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Mathematics, Statistics, and Computer Science


inference, type I error, power, next-generation sequence data, de novo mutation


When analyzing family data, we dream of perfectly informative data, even whole-genome sequences (WGSs) for all family members. Reality intervenes, and we find that next-generation sequencing (NGS) data have errors and are often too expensive or impossible to collect on everyone. The Genetic Analysis Workshop 18 working groups on quality control and dropping WGSs through families using a genome-wide association framework focused on finding, correcting, and using errors within the available sequence and family data, developing methods to infer and analyze missing sequence data among relatives, and testing for linkage and association with simulated blood pressure. We found that single-nucleotide polymorphisms, NGS data, and imputed data are generally concordant but that errors are particularly likely at rare variants, for homozygous genotypes, within regions with repeated sequences or structural variants, and within sequence data imputed from unrelated individuals. Admixture complicated identification of cryptic relatedness, but information from Mendelian transmission improved error detection and provided an estimate of the de novo mutation rate. Computationally, fast rule-based imputation was accurate but could not cover as many loci or subjects as more computationally demanding probability-based methods. Incorporating population-level data into pedigree-based imputation methods improved results. Observed data outperformed imputed data in association testing, but imputed data were also useful. We discuss the strengths and weaknesses of existing methods and suggest possible future directions, such as improving communication between data collectors and data analysts, establishing thresholds for and improving imputation quality, and incorporating error into imputation and analytical models.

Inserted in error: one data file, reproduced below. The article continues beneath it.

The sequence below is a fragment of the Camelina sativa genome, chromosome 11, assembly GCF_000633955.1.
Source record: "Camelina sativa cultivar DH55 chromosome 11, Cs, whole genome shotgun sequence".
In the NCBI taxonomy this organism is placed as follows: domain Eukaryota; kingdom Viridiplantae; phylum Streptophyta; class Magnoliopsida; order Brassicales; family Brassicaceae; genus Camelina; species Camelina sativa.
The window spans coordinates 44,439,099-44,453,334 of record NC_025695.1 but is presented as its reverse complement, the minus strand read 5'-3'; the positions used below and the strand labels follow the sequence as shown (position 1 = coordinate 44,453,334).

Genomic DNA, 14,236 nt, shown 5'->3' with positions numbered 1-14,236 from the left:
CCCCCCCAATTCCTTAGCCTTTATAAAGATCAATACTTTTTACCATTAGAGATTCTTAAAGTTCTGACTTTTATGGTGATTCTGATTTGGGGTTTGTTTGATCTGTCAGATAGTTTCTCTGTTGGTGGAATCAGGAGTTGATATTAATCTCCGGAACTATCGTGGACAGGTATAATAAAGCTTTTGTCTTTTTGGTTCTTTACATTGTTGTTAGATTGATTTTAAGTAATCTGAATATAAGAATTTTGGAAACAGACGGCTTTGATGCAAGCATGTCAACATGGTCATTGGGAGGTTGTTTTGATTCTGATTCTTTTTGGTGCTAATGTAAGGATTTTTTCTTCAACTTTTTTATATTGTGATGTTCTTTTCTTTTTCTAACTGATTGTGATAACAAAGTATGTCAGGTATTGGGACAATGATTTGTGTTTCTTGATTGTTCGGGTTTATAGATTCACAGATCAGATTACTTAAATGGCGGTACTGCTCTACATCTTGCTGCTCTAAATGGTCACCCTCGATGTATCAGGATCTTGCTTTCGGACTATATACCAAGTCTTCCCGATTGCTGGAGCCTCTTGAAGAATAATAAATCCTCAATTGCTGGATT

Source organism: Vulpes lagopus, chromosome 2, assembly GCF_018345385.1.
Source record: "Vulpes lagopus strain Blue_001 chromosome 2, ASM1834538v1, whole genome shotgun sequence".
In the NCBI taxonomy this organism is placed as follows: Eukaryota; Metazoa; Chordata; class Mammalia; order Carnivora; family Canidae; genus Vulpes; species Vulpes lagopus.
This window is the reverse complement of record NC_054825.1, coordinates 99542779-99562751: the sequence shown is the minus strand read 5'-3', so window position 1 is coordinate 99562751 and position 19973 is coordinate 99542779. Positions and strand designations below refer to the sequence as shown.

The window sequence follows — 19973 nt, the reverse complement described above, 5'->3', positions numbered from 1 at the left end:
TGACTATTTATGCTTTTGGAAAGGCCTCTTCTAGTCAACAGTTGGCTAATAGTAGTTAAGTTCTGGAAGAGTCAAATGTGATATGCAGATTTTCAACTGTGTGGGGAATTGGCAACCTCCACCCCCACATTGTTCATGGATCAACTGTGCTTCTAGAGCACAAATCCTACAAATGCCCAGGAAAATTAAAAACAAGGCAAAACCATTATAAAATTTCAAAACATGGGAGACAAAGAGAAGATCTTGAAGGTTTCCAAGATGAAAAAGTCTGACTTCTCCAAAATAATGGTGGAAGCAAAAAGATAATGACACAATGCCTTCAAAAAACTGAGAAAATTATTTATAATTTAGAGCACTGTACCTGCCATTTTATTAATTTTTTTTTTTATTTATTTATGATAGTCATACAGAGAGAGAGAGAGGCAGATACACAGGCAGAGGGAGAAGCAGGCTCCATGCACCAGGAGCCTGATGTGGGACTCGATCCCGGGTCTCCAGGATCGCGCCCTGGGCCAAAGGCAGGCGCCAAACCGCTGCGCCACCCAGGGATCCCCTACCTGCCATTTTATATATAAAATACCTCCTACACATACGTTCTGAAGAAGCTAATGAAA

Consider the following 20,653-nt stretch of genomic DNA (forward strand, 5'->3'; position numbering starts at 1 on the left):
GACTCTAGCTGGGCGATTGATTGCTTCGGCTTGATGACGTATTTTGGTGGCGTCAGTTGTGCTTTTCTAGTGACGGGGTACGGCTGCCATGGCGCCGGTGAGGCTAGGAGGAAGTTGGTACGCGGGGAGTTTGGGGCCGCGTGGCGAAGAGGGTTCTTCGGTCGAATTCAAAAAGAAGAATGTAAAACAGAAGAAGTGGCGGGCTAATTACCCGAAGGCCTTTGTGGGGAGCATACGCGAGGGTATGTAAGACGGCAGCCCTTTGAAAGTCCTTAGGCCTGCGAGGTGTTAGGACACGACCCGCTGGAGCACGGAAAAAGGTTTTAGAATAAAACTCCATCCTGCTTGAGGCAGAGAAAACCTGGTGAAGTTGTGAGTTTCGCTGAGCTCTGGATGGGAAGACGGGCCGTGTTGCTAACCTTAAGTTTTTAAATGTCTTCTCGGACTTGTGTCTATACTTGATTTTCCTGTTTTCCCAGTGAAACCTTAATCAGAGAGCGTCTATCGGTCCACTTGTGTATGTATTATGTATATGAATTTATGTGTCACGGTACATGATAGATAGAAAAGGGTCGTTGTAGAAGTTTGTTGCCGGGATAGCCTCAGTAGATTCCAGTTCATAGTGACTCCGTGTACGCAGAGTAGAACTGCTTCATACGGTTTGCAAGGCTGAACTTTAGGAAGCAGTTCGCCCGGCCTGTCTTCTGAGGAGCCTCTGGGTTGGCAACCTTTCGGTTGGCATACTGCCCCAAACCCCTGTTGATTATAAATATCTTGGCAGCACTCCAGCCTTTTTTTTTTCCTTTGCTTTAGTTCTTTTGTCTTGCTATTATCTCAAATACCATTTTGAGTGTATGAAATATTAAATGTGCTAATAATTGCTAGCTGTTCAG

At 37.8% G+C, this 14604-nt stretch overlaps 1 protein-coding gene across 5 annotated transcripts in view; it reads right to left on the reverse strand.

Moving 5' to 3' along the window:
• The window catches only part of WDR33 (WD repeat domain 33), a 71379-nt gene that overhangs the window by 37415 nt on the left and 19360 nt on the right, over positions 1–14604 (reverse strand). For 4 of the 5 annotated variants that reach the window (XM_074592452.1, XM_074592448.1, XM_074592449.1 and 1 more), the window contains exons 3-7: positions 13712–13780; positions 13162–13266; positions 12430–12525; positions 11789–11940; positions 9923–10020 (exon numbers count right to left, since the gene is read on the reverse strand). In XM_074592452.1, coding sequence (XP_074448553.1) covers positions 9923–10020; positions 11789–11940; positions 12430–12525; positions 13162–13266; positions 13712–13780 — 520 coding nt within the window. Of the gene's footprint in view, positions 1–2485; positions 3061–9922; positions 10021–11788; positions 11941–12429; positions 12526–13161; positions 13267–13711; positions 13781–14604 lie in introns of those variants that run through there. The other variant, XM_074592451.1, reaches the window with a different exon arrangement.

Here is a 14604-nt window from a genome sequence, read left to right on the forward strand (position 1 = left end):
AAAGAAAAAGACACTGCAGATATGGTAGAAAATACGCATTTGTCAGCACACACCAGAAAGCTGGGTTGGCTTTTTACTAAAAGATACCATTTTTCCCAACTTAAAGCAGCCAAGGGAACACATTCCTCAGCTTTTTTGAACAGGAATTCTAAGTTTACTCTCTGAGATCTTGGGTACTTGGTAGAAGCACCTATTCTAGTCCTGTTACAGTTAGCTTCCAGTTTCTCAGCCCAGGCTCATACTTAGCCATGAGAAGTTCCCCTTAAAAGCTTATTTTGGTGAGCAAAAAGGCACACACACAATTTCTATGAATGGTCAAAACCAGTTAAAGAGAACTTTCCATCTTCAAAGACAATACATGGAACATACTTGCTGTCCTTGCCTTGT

• This is a pre-publication author manuscript of the final, published article.
  • The definitive version is published by Wiley and available from Wiley Online Library DOI 10.1002/gepi.21821
  • Elizabeth E. Marchani listed as lead author on pre-publication version while the publisher's version lists her as Elizabeth M. Blue
  • Title on pre-publication version is "On the Value of Mendelian Laws of Segregation in Familes: Data Quality Control, Imputation and Beyond" while final published version lists title as "Value of Mendelian Laws of Segregation in Families: Data Quality Control, Imputation, and Beyond"

Source Publication Title

Genetic Epidemiology







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